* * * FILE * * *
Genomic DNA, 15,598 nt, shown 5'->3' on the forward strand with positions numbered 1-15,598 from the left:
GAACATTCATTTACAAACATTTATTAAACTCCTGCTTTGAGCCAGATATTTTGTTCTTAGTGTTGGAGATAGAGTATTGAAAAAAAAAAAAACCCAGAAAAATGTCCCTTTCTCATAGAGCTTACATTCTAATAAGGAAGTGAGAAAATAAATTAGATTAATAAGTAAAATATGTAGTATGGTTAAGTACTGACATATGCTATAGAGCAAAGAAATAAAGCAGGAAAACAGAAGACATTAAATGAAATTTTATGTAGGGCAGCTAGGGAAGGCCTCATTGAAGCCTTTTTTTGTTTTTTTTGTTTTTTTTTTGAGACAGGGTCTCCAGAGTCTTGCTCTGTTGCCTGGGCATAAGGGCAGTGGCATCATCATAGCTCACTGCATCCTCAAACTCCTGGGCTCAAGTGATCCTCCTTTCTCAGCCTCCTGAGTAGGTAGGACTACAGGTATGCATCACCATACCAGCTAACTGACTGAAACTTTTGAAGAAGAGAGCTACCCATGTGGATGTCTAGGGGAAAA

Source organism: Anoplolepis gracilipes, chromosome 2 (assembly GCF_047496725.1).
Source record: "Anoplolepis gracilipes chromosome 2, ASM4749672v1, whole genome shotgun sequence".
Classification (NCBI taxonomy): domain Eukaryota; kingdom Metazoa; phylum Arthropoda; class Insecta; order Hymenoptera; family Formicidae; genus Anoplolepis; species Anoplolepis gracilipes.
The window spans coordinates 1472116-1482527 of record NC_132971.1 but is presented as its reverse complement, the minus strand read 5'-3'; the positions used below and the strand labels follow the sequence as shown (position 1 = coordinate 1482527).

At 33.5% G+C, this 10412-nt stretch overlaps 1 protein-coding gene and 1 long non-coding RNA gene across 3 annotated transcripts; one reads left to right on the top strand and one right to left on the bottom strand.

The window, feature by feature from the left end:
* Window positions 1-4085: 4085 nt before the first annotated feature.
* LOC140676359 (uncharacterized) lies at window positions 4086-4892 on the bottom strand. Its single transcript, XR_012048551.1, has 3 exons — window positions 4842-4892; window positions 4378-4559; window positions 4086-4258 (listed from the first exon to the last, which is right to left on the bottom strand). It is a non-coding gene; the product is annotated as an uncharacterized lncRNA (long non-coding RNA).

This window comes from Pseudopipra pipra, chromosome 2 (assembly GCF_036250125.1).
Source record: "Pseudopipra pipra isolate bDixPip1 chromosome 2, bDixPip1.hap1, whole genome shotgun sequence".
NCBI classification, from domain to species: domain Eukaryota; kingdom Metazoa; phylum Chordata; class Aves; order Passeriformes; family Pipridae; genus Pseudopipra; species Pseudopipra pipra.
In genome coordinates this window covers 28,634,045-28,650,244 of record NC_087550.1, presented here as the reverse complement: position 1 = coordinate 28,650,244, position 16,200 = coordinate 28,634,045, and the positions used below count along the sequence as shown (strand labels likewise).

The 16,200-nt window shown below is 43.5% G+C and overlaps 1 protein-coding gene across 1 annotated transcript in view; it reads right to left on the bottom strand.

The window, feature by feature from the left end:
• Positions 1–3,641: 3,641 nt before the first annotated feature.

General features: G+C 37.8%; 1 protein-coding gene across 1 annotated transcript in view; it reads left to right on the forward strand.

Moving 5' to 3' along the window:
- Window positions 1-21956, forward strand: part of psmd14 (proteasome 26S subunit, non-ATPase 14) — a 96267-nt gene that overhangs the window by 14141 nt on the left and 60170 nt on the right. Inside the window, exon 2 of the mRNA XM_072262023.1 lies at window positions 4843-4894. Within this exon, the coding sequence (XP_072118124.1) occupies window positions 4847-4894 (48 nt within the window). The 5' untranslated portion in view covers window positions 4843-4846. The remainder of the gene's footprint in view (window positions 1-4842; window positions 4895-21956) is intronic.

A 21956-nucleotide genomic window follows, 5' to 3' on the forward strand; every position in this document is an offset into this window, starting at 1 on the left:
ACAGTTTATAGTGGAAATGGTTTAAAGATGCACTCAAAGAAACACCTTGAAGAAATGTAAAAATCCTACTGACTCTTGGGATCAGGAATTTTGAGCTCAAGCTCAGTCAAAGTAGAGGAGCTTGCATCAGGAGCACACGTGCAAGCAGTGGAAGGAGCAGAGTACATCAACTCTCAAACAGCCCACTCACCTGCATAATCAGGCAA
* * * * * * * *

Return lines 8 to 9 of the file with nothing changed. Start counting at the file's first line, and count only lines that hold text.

The window, feature by feature from the left end:
* Window positions 1-4085: 4085 nt before the first annotated feature.